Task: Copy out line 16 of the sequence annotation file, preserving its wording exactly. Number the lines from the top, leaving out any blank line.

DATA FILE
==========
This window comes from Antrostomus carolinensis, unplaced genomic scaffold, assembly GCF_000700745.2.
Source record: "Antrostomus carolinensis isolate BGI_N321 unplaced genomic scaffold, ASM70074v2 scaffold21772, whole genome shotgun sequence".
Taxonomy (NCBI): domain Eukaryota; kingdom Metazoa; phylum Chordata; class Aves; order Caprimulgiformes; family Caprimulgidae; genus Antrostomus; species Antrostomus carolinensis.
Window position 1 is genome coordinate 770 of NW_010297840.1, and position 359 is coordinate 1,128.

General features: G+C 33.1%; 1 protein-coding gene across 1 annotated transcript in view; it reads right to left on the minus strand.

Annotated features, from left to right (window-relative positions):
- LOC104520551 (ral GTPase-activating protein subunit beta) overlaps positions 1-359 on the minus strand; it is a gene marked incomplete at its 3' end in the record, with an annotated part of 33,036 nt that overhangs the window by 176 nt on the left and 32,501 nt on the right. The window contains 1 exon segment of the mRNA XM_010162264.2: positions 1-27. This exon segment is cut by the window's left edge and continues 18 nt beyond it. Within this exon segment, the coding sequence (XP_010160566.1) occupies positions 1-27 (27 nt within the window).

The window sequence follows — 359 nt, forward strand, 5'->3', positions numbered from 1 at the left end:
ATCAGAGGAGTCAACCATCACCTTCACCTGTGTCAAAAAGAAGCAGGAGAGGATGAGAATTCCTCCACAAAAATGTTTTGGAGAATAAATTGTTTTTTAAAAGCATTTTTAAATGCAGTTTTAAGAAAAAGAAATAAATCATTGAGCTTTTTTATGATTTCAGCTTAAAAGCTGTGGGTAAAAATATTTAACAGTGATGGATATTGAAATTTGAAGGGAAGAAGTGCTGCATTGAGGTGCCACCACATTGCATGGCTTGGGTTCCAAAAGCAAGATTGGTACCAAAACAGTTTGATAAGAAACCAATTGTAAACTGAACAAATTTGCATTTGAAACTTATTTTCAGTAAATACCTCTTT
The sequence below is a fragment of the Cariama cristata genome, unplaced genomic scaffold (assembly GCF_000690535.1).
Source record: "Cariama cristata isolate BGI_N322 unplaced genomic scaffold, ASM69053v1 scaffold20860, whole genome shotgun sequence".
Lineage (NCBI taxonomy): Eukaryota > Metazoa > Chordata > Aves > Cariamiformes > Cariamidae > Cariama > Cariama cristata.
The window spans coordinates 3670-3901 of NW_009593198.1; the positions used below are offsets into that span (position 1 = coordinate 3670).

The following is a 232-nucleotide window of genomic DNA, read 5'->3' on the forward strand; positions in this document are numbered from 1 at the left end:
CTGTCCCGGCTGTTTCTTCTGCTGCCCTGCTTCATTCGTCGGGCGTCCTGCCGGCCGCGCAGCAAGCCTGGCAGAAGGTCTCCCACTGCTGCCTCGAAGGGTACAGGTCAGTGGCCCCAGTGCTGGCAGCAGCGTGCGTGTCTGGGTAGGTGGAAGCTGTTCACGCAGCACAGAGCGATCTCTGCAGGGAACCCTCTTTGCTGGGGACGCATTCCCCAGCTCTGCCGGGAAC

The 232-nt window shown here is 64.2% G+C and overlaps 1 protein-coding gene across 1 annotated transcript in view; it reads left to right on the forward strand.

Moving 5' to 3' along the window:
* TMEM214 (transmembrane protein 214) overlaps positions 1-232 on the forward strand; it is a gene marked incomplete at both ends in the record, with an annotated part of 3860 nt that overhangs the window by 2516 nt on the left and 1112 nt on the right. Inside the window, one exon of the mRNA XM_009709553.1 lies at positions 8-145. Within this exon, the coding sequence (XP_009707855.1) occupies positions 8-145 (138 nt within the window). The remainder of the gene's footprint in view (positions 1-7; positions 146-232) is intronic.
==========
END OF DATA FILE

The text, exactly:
The 232-nt window shown here is 64.2% G+C and overlaps 1 protein-coding gene across 1 annotated transcript in view; it reads left to right on the forward strand.